The differences between buying plants from local nurseries vs. big-box stores
The two biggest differences between local nurseries and big-box stores are price and the quality of plant care. “Most of the time, plants from local nurseries will receive better care and attention,” says Caroline Copeland, online design expert at Yardzen. At a local nursery, plants will most likely be watered according to their individual needs as opposed to being watered on the same schedule, which often takes place in big-box retailers to streamline the care process of tending to a large selection of plants. “And it’s more likely that you will pick up a diseased or pest-infected plant from a big-box store,” she says.
- Caroline Copeland, Caroline Copeland is a design expert at online custom landscape design platform, Yardzen.
- Maryah Greene, plant expert and founder of Greene Piece
- Nick Cutsumpas, plant coach and urban farmer behind Farmer Nick
- Pat May, Pat May is the founder of Prōpa, an online social platform that lets users upload pictures of their plants and exchange plants for new ones.
One other difference? Plant variety. Big-box retailers typically purchase their plants in bulk, and while you’re likely to find a wide range of plants, they are often limited to the most popular varieties. If you’re on the market for a unique plant species, she recommends paying a visit to your local nursery. Often, the staff at local nurseries will be knowledgeable too, which is ideal for people who want detailed information on which plant to purchase and how to best care for them. Plus, “they’ll be a great ongoing resource during your gardening journey,” says Copeland.
Where should you buy plants—local nurseries or big-box stores?
Copeland recommends buying plants from a local nursery—particularly if you are a first-time gardener. It’ll cost you more than buying from a big-box store, though Copeland says it’s well worth the investment. “The plants are going to be more expensive than those from a big-box store, but having a healthier plant and instructions on how to keep it that way will be worth the extra cost.” As a bonus? When you buy plants from local nurseries, she says, you’re supporting local businesses, too.
Ultimately, though, it’s a matter of preference when deciding to buy plants from local nurseries or big-box stores. If you’re looking to purchase plants from big-box retailers due to budget constraints or simply because of convenience and accessibility, Copeland says it’s important to know how to pick a healthy plant.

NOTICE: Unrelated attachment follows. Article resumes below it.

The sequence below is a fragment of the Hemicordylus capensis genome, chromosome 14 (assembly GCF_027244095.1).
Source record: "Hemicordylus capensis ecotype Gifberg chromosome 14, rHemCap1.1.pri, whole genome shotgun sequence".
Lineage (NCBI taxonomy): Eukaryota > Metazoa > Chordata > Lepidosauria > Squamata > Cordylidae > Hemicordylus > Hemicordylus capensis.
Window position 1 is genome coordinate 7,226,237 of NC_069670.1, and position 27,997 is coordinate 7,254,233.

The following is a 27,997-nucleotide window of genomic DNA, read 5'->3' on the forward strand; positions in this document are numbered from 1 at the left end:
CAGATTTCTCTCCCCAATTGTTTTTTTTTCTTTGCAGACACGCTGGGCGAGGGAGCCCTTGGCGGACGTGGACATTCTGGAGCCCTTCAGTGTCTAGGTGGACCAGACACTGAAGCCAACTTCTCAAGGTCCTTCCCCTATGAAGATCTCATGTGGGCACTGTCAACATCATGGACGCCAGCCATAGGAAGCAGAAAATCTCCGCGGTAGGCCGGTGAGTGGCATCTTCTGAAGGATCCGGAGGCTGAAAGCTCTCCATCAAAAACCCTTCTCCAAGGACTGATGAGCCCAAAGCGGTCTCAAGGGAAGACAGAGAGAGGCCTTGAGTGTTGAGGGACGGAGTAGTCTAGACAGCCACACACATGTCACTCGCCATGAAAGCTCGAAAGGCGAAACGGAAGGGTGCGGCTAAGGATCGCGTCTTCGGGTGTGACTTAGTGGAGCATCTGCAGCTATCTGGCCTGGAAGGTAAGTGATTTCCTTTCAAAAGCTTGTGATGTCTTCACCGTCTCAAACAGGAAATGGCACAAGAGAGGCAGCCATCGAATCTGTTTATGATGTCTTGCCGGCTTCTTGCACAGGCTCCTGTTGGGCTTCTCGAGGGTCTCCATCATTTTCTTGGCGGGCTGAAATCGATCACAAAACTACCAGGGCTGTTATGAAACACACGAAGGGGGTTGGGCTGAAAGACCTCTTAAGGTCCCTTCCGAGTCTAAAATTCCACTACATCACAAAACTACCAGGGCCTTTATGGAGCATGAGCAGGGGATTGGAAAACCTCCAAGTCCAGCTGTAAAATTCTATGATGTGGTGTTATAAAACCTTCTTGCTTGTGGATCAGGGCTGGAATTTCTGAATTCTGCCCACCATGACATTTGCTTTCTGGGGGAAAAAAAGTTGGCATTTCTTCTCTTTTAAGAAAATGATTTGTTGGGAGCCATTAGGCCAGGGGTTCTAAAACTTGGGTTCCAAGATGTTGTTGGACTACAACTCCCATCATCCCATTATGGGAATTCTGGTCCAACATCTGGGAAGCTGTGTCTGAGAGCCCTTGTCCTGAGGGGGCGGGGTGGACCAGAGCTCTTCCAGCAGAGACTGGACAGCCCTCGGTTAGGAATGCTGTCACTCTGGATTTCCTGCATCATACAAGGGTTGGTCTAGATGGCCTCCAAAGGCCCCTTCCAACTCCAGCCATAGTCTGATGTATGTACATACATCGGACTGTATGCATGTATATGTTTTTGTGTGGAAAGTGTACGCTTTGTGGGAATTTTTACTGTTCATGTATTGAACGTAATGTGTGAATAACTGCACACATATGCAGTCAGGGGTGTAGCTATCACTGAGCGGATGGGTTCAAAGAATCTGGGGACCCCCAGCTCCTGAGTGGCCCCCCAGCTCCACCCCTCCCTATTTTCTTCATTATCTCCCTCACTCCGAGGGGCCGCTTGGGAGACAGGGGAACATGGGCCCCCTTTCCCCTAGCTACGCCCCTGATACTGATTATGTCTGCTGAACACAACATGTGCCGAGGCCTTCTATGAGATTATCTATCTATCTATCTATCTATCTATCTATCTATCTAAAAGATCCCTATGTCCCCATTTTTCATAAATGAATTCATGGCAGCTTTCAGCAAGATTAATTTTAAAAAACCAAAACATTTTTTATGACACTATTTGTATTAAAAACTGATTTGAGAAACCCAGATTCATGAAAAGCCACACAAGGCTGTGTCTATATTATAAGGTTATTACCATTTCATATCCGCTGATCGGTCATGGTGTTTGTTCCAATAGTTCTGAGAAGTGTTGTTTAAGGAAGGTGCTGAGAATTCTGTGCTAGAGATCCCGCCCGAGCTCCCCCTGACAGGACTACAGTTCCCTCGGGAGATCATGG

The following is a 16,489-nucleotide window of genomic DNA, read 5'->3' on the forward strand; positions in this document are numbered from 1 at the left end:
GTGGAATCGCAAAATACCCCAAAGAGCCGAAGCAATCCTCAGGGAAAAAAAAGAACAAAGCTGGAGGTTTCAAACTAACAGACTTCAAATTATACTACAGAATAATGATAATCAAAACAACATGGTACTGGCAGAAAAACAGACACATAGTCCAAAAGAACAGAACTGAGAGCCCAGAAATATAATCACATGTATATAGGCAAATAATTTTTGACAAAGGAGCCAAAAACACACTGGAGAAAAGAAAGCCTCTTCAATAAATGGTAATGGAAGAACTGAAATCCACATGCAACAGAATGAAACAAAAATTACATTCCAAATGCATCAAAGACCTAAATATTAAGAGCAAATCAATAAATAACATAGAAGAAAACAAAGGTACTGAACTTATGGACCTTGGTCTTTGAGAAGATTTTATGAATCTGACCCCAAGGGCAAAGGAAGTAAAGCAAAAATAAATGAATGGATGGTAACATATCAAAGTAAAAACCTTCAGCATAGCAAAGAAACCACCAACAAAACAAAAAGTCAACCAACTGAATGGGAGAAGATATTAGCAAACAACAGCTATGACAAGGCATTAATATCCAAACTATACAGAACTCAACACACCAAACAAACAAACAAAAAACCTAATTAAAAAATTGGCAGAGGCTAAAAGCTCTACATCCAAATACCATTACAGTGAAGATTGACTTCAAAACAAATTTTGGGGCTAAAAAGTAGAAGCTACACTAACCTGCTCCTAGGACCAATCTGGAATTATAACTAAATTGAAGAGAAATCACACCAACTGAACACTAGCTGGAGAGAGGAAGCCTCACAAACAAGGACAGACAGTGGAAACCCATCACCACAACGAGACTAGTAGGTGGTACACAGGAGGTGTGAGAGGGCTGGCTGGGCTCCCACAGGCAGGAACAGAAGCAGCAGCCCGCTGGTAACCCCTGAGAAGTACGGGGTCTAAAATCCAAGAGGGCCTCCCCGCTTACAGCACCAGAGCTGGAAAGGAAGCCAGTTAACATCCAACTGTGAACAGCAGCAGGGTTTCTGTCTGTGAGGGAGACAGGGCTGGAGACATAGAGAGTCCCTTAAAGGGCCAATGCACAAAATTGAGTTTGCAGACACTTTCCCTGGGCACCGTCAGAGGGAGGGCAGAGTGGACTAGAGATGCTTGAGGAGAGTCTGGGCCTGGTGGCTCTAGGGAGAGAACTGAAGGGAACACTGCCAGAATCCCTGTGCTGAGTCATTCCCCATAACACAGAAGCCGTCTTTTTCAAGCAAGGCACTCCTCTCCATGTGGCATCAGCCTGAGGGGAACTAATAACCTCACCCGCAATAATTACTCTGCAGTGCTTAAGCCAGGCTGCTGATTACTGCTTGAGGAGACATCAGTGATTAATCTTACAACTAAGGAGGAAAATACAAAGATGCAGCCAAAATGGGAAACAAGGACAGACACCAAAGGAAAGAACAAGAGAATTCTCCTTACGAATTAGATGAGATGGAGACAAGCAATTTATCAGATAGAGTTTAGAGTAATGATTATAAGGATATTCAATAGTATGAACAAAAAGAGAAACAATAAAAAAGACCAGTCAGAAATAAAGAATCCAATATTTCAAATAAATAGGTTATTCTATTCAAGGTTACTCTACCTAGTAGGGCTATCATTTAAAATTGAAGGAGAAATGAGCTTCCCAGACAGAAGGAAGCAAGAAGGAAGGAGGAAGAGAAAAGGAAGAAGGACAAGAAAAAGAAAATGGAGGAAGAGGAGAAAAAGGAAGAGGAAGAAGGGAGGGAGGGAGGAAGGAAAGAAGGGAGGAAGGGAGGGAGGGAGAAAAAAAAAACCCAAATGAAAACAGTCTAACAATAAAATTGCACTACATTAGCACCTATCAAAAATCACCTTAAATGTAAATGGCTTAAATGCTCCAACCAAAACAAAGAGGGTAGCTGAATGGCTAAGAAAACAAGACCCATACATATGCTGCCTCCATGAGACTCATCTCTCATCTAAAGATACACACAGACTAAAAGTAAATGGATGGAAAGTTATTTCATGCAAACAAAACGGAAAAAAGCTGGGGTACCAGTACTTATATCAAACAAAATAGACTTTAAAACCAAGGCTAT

How to pick a healthy plant from a local nursery or big-box store
Whether you’re buying from a local nursery or a big-box store, it’s important to select a healthy plant. It stands a better chance of thriving in your home than ones riddled with disease or pests. Maryah Greene, plant expert and founder of Greene Piece, previously told Well+Good, that there are a few tells—vibrant colors, for one thing—that indicate a plant is healthy.
Look for plants showing signs of new growth, says Greene. “New growth is the sign of a healthy plant, regardless of any shedding or discoloration.” she says. Plants with limp or discolored foliage, can also be indicative of pesky houseplant pests, plant coach Nick Cutsumpas (aka “Farmer Nick”), previously told Well+Good. That said, a pest infestation can be tricky to diagnose before the infestation becomes unwieldy or difficult to control. With this in mind, when you bring home a new plant—be it from a quality nursery or a big-box store—you might want to quarantine your plant for a day or two, isolating it from other plants until it has been proven to be pest free.
Alternatives to buying plants from local nurseries or big-box stores
Local nurseries and big-box stores aren’t the only places to get new plants. There are alternatives, some of which will cost you nothing at all:
1. Buy plants online
Those who don’t have easy access to a local nursery or big-box retailer, or would simply prefer to have greenery delivered straight to their doorstep, can buy plants online. There are a number of websites to choose from, and many offer more than just plants, serving as one-stop shops where customers can find gardening tools, pots, planters, and more. The one caveat to online shopping for plants? You won’t know what state it’s in until it arrives at your door. To avoid the risk of buying an unhealthy plant, purchase from a reputable website, and better yet, somewhere that has a return policy.
2. Join a plant swap
For the uninitiated, “a plant swap is typically a community-based event for people who are looking to find new plants or offload some of their existing plants in exchange for new ones,” Pat May, founder of Prōpa, previously told Well+Good. Not just limited to in-person events, there are websites and apps where you can coordinate individual plant swaps. Whether you’re joining or hosting a plant swap party, May says there is one thing to keep in mind, which is to ensure only healthy and pest-free plants make an appearance at the party.
3. Propagate new plants from your existing collection
Propagating your plants is the easiest—and cheapest—way to expand your collection. There are several methods to propagate plants, but the most common is cutting, which is “the method of taking a piece of a baby plant from a mother plant, and reproducing it,” said Greene. You can propagate the cutting of leafy plants, like pothos and monstera, in a water propagation vase, or in soil if you want to reproduce your succulents. In any case, you want to use a pair of shears that are clean and razor-sharp.
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